Remember the 1986 movie Labyrinth? It’s a musical fantasy about a teenage girl navigating a maze to find her brother. It starred David Bowie as Jareth, the Goblin King, and was directed by Muppet master Jim Henson, who also included some of his puppet creations. This isn’t that — but it’s close. The Goblin King’s City is a live musical adaptation of that film, done Phoenix-style.

Pan Productions is at the helm of this reimagined show. They’ve tackled other known musicals, like The Rocky Horror Picture Show. Each leading role is shared by two performers who alternate nights. Local bands Jerusafunk and We Are Hologram perform a version of the score that also includes an original song by area musician and New Times contributor Serene Dominic. Get caught up in this twisty tale at 7 p.m. on Friday, May 26, at The Pressroom, 441 West Madison Street. Admission is $15. Visit the Pan Productions Facebook for information. Amy Young

click to enlarge The Phoenix Caribbean Carnival’s downtown street parade features dancers and bands in traditional clothing. - CARIBBEAN AMERICAN PHOENIX CARNIVAL CULTURAL ASSOCIATION OF ARIZONA
The Phoenix Caribbean Carnival’s downtown street parade features dancers and bands in traditional clothing.
Caribbean American Phoenix Carnival Cultural Association of Arizona
Caribbean Carnival
A single style of music, dance, or dress can’t be used to describe the Caribbean. But Phoenix’s Caribbean Carnival will celebrate the diverse sights and sounds of the islands. The celebration of cultures kicks off on Friday, May 26, at 10 p.m. at Club Palazzo, 710 North Central Avenue, with the International Flag Party, an event where attendees showcase flags from around the world. The festivities will continue at 9 p.m. on Saturday, May 27, at Michael’s at Park Central, 3110 North Central Avenue, with the All White Masquerade Affair featuring live music from “Queen of Soca” Alison Hinds. On Saturday, May 27, people of all ages can experience the flavors of the Caribbean during a street parade with bands, dancers, and spectators decorated in paint and powder. The parade runs from Third Street and Thomas Road to Steele Indian School Park, 300 East Indian School Road. Also slated for Saturday is a Carnival Village at the park, featuring performances from stilt walkers, fire breathers, and Latin and steel drum bands.

Tickets for the All White Masquerade Affair cost $25 at the door, and admission for the Carnival Village is $10 for adults, $5 for children 12 and up, and free for children under 12. For more information, go to the Phoenix Carnival website. Laura Latzko

click to enlarge Check out the new location for Roosevelt Growhouse during the next Garden Volunteer Day. - COURTESY OF ROOSEVELT GROWHOUSE.
Check out the new location for Roosevelt Growhouse during the next Garden Volunteer Day.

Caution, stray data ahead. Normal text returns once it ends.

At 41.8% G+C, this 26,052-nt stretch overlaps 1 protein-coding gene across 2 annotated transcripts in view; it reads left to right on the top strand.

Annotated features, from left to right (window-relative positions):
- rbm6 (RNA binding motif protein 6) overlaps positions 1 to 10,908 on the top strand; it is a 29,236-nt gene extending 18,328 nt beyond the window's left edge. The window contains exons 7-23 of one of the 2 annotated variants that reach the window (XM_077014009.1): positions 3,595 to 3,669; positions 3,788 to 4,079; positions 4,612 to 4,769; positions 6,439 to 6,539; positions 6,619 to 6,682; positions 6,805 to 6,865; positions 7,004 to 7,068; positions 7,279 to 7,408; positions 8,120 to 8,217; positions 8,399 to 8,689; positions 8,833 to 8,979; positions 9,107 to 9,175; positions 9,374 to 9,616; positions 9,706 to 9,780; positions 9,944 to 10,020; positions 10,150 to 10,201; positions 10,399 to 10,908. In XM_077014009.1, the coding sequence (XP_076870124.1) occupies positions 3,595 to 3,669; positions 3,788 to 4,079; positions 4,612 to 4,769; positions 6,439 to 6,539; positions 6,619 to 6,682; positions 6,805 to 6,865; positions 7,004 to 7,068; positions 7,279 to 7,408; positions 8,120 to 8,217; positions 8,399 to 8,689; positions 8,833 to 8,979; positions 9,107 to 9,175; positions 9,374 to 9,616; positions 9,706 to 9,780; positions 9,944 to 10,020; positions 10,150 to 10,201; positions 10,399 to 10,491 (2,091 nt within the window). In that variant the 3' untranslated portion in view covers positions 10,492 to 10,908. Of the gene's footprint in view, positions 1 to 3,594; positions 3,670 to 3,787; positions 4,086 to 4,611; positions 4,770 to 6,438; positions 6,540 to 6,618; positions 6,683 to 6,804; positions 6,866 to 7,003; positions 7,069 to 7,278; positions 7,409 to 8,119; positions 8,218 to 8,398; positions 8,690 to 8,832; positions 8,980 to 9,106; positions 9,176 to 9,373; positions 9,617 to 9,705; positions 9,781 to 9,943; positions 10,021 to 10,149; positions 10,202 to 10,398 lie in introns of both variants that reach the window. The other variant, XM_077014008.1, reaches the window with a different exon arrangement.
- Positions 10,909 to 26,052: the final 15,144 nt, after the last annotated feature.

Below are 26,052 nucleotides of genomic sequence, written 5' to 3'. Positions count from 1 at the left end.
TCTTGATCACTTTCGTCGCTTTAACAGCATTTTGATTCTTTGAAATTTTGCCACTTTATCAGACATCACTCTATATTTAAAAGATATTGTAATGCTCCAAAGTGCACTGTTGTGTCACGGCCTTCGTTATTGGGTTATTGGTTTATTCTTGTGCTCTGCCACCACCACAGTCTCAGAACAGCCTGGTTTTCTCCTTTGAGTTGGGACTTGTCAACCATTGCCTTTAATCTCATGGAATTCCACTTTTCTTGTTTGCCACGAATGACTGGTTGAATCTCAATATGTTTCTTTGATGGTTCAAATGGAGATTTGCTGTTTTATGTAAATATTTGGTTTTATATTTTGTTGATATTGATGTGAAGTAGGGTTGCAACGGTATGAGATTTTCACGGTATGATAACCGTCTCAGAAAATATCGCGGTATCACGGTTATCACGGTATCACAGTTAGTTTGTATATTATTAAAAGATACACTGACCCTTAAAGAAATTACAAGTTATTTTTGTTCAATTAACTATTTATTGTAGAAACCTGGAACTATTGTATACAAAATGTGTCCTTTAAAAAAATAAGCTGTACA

Courtesy of Roosevelt Growhouse.
Garden Volunteer Day
Ever wish your skill set included gardening? Try learning by doing at Roosevelt Growhouse, 1025 North Second Street, where you don’t need a green thumb to make good things happen. Join fellow volunteers for Garden Volunteer Day between 8 and 11 a.m. on May 27.

It’s a great excuse to play in the dirt while helping beautify a formerly vacant lot. In case you missed it, the Growhouse recently moved to the grounds of the historic Leighton G. Knipe House.

Saturday’s lineup includes spreading mulch and watering plants. And there might be some painting, too. While you’re there, check out a new mural by Isaac Caruso, whose giant sunflowers grace the nearby monOrchid building. Visit the Roosevelt Growhouse Facebook page. Lynn Trimble


In addition to creating a ton of ridiculously killer music in his many years as a celebrity, Prince managed to keep facets of his life out of the public eye. His deep affinity for the color purple, however, was not even close to a secret. The Purple Rain artist often was clad head to toe in the color. So it makes perfect sense that an event honoring his talents would pay homage to his signature shade. The Automatic Response Performance Company’s production Purple tells stories about the musical legend through the art of dance. Performers include Krista Barker, Kaitlyn Conley, Ricky Maalouf, Jose Soto, and Jayar Fernandez. Shows take place at 1 and 7 p.m. on Saturday, May 27, at Scottsdale Center for the Performing Arts, 7380 East Second Street. Admission is $20. Call 480-499-8587 or visit the Scottsdale Center for Performing Arts website. Amy Young

Read on for more things to do on and around Memorial Day 2017.
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Lauren Cusimano was the Phoenix New Times food editor from 2018 to 2021. Joys include eating wings, riding bikes, knowing everyone at the bar, talking too much about The Simpsons, and falling asleep while reading.
Rob is a Phoenix native, husband, dad, and an active member in the local music scene. He's written original songs for feature films.
Contact: Rob Kroehler
Laura Latzko
Julie has written for the Night & Day events calendar section since 2005. As a student at Arizona State, she received the Glendon and Kathryn Swarthout Creative Writing Award and the Theatre Medallion of Merit.
Contact: Julie Peterson
Michael runs the Sci-Fridays Book Club at the Poisoned Pen, and volunteers at local pop-culture conventions. He can be found at the occasional prog-rock concert.
Contact: Michael Senft
Lynn Trimble is an award-winning freelance writer and photographer specializing in arts and culture, including visual and performing arts
Contact: Lynn Trimble
Amy Young is an arts and culture writer who also spends time curating arts-related exhibits and events, and playing drums in local bands French Girls and Sturdy Ladies.
Contact: Amy Young